I can only say that I felt it was simply mass hysteria, but it was cynically-induced mass hysteria and it left me with a bitter taste in my mouth. A lot was done to sustain the tension in the room and force people into a group mindset. When the talk began John would force people to stayed zoned in by repeatedly making people turn to their neighbours and pray with them, or shout statements at them such as 'Fire on you!' I'm also pretty sure some people were planted to start off the laughter each time it happened, as it always seemed to begin in the same place. All this kept the tension going for the final 'laying on of hands', which put most of the congregation to the floor.
I had hands lain on me and of course I didn't fall, which prompted John to call to the member of the ministry team behind me 'More spirit on this one! More!'. So then I had two hands pressed around my ears and a man chanting to me that the holy spirit should fill me. But with his hands on my ears I was losing my balance, swaying a fair bit, and determined not to fall. In the end he gave in and said 'you're doing just fine... you've got the spirit in you... you don't need to fall', at which point I broke the spell by turning round and nodding agreement.
But all this, the cynical tactics, the laughter, the screaming and everything else, is annoying me much less in retrospect than what I remember of John's talk. Because the talk was vile in many ways - he would sidetrack simply in order to have a rant about evolution, for instance. But what really got to me was the huge emphasis being placed on emotional and spiritual contact with the holy spirit, and the de-emphasis of rationality. We were told to really 'love' Jesus, to stop questioning things and instead to soak in the holy spirit. Then we were told how fast Christianity was spreading in Asia and Africa, and he returned at several points to the example of Nigeria.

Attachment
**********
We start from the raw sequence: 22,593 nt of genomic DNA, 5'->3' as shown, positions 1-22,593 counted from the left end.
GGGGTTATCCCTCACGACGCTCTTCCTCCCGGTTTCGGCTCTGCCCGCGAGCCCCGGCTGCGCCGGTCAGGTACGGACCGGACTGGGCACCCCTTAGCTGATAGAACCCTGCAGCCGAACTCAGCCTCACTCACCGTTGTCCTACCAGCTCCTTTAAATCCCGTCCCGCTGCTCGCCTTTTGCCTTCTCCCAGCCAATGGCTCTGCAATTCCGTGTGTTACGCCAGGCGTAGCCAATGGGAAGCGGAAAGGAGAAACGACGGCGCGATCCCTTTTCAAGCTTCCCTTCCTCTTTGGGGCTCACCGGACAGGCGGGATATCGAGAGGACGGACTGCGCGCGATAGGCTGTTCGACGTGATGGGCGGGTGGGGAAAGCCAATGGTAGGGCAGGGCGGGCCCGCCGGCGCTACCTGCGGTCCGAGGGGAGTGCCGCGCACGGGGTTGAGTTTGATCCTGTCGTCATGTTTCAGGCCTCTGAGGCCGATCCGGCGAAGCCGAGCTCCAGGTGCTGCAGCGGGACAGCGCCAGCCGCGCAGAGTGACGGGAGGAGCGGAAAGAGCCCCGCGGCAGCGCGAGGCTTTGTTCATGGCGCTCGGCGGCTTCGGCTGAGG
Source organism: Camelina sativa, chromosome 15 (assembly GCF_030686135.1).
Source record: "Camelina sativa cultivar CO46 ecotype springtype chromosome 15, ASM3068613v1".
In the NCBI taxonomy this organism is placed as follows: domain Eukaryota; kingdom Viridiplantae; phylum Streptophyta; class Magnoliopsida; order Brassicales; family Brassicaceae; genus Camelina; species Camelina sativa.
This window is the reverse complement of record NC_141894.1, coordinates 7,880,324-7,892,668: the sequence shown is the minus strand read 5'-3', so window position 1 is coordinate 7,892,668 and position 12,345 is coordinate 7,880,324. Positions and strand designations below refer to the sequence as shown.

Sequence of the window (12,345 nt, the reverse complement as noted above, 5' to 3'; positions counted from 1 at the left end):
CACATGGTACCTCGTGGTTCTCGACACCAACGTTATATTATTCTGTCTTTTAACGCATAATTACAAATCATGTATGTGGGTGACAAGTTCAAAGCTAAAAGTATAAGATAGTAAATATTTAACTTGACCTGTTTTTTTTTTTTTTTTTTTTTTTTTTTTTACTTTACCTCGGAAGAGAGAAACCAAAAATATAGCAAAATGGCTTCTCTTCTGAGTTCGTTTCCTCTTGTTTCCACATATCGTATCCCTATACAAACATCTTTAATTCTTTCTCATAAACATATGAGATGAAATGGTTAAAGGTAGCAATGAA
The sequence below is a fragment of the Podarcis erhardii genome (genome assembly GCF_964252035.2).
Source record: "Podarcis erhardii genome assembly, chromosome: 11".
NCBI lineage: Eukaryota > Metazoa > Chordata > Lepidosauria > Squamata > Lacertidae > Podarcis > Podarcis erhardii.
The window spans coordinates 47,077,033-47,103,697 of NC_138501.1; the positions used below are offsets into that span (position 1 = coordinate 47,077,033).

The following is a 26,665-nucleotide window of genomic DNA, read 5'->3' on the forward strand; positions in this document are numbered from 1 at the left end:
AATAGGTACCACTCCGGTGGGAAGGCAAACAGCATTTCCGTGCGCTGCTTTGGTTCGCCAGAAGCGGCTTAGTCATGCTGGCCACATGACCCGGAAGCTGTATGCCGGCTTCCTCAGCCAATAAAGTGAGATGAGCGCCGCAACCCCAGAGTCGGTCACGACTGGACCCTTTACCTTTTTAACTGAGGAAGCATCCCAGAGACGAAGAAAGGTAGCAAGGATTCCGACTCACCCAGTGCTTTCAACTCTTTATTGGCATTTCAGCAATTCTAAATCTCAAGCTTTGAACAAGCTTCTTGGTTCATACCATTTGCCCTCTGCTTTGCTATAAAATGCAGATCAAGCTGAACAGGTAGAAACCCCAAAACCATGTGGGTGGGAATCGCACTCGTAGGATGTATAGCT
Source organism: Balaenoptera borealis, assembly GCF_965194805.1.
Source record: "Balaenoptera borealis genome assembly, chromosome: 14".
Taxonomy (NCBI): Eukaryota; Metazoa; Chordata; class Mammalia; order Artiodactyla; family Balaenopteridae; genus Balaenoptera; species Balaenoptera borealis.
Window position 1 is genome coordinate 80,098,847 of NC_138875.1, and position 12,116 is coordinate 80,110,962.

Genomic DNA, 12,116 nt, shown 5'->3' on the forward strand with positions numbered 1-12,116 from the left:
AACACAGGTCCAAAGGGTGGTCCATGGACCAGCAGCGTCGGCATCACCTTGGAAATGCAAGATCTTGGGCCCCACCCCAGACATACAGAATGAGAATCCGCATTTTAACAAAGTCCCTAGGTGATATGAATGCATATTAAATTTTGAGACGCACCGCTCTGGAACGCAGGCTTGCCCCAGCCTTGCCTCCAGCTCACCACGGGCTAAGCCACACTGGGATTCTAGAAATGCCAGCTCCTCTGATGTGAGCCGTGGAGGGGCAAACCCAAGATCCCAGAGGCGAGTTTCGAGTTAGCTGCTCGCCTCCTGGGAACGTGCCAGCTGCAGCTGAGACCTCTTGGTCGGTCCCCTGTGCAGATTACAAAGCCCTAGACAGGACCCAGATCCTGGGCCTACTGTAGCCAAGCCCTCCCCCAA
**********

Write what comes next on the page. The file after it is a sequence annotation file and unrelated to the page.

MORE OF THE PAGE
We were told at one point that the people of Africa, and Nigeria in particular, were really open to spiritual teachings, that they accepted these things more easily than we did and we should do the same. Which to me basically interpreted as 'these people are closer to their own weird rituals than you are, so they're more open to ours'. And here's the rub. Because so much of the talk seemed to centre on this sort of assertion and because that assertion is deeply founded in the 'noble savage' racist mentality, fetishising what we were once told to despise. How can an entire movement justify itself in that way?
I haven't been able to stop thinking about the meeting during the past few days. I've always been one for moral grey lines, but I've never felt quite so much that I might acutally be in the presence of evil. How ironic that it should be at a 'Christian' event...
Wednesday, May 12, 2004
It's 'The Exorcist' in 30 seconds. Re-enacted by bunnies.
There are deadly people around! Today Michael Brooke notes that, having written about him only just this week, the producer Erik Smith has now died. Coincidence? Penguin-lovers everywhere think not! Anyone who's read Kurkov's 'Death & The Penguin' will know that what this 'coincidence' really means is that Michael is unwittingly involved in a mafia plot to knock off important people who might become difficult for the organisation later. Whatever you do, don't let Michael write about you now! It's as good as a death warrant!
N.B. For anyone interested in wacky Ukrainian writing of the sort mentioned above, here's a review of Kurkov's book, easily the best of the three translated into English, though it's sequel, 'Penguin Lost', is pretty decent too.
Tuesday, May 11, 2004